Rule 60(b) of the Federal Rules of Civil Procedure permits this Court to relieve a party from a final judgment for the following reasons: 1) mistake, inadvertence, surprise, or excusable neglect; 2) newly discovered evidence; 3) fraud; 4) the judgment is void; 5) the judgment has been satisfied; or 6) any other reason justifying relief from the operation of the judgment. "Generally, courts require that the evidence in support of the motion to vacate a final judgment be 'highly convincing,' that a party show good cause for the failure to act sooner, and that no undue hardship be imposed on other parties." See Kotlicky v. U.S. Fidelity & Guar. Co., 817 F.2d 6, 9 (2d Cir. 1987) (citations omitted).

2. Piercing the Corporate Veil

"Under New York law, a court may pierce the corporate veil where 1) the owner exercised complete domination over the corporation with respect to the transaction at issue, and 2) such domination was used to commit a fraud or wrong that injured the party seeking to pierce the veil." MAG Portfolio Consult, Gmbh v. Merlin Biomed Group LLC, 268 F.3d 58, 63 (2d Cir. 2001).

In determining whether there was domination, a fact-specific inquiry, courts are entitled to consider numerous factors, including (1) disregard of corporate formalities; (2) inadequate capitalization; (3) intermingling of funds; (4) overlap in ownership, officers, directors, and personnel; (5) common office space, address and telephone numbers of corporate entities; (6) the degree of discretion shown by the allegedly dominated corporation; (7) whether the dealings between the entities are at arms length; (8) whether the corporations are treated as independent profit centers; (9) payment or guarantee of the corporation's debts by the dominating entity, and (10) intermingling of property between the entities.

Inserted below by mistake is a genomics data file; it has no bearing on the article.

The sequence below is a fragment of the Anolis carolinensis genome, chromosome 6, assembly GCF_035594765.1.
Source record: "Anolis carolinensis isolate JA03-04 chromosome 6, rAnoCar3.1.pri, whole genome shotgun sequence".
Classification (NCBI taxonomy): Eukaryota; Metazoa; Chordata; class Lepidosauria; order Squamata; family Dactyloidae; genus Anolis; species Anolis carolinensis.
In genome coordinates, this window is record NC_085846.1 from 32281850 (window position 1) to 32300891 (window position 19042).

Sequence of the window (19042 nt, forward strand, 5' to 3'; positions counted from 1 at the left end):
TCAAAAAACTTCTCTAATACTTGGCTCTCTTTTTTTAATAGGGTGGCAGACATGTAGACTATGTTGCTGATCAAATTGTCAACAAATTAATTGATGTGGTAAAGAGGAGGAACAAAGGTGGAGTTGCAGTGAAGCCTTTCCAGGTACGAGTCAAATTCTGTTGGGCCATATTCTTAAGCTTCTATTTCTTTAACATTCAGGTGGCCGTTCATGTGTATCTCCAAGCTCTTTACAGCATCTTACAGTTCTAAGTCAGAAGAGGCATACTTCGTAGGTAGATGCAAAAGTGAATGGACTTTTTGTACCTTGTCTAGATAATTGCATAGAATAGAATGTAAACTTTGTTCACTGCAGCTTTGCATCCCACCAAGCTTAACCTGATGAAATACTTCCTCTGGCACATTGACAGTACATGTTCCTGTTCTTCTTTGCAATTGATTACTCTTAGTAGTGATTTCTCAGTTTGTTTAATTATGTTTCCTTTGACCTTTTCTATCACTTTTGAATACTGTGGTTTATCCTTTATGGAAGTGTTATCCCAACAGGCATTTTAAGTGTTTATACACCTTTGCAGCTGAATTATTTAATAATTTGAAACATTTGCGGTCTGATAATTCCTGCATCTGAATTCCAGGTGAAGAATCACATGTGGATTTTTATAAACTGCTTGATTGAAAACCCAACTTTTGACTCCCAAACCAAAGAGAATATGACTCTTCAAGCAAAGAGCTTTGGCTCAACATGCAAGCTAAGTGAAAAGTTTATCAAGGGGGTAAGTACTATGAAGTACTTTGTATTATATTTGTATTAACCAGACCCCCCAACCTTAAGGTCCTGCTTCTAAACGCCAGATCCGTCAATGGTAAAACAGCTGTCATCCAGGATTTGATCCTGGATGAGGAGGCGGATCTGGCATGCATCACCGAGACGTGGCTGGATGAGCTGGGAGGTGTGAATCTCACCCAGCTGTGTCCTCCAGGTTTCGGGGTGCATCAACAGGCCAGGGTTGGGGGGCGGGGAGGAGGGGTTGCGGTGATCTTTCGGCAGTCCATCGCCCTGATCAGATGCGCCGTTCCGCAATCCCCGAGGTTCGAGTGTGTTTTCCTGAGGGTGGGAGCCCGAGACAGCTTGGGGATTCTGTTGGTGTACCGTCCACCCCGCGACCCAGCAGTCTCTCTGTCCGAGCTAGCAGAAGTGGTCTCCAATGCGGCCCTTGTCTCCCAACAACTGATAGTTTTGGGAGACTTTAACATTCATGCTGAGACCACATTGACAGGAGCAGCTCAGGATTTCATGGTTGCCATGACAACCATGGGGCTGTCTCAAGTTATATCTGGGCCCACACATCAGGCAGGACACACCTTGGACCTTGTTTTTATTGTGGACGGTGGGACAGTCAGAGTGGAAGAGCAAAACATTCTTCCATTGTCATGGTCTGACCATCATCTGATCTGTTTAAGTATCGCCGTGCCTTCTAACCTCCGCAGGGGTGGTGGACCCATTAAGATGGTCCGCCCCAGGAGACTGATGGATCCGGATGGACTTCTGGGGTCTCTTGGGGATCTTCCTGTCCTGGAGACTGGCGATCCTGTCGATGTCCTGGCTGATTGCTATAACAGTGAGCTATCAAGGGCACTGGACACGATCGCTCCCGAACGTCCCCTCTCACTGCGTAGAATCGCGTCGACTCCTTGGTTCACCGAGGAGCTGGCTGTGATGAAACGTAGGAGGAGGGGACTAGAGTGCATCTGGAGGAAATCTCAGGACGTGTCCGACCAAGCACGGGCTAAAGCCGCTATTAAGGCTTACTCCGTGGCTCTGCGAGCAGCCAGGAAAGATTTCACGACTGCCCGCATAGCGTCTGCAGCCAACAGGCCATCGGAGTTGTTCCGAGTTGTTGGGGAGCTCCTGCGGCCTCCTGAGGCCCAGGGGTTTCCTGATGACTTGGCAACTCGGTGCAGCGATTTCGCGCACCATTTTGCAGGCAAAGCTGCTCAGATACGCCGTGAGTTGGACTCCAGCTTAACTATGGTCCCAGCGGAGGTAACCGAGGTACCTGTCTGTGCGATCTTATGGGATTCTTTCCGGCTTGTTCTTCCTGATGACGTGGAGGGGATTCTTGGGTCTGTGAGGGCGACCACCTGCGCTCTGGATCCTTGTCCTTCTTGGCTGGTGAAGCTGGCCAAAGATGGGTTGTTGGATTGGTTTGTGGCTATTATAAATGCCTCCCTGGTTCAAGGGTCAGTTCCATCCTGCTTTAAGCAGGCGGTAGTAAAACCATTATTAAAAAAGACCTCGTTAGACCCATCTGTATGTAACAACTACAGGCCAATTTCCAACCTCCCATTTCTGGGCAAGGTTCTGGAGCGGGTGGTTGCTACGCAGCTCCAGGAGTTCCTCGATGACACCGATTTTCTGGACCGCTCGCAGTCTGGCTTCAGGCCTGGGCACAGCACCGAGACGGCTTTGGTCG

MAG Portfolio, 268 F.3d at 63. "Because 'disregarding corporate separateness as an equitable remedy is one that differs with the circumstances of each case,' no single factor or even combination of factors is dispositive. '[T]he general principle followed by the courts has been that liability is imposed when doing so would achieve an equitable result.'" Network Enters., Inc. v. APBA Offshore Prods., Inc., 427 F. Supp. 2d 463, 488-89 (S.D.N.Y. 2006) (quoting Am. Protein Corp. v. AB Volvo, 844 F.2d 56, 60 (2d Cir. 1988) and William Wrigley Jr. Corp. v. Waters, 890 F.2d 594, 601 (2d Cir. 1989)).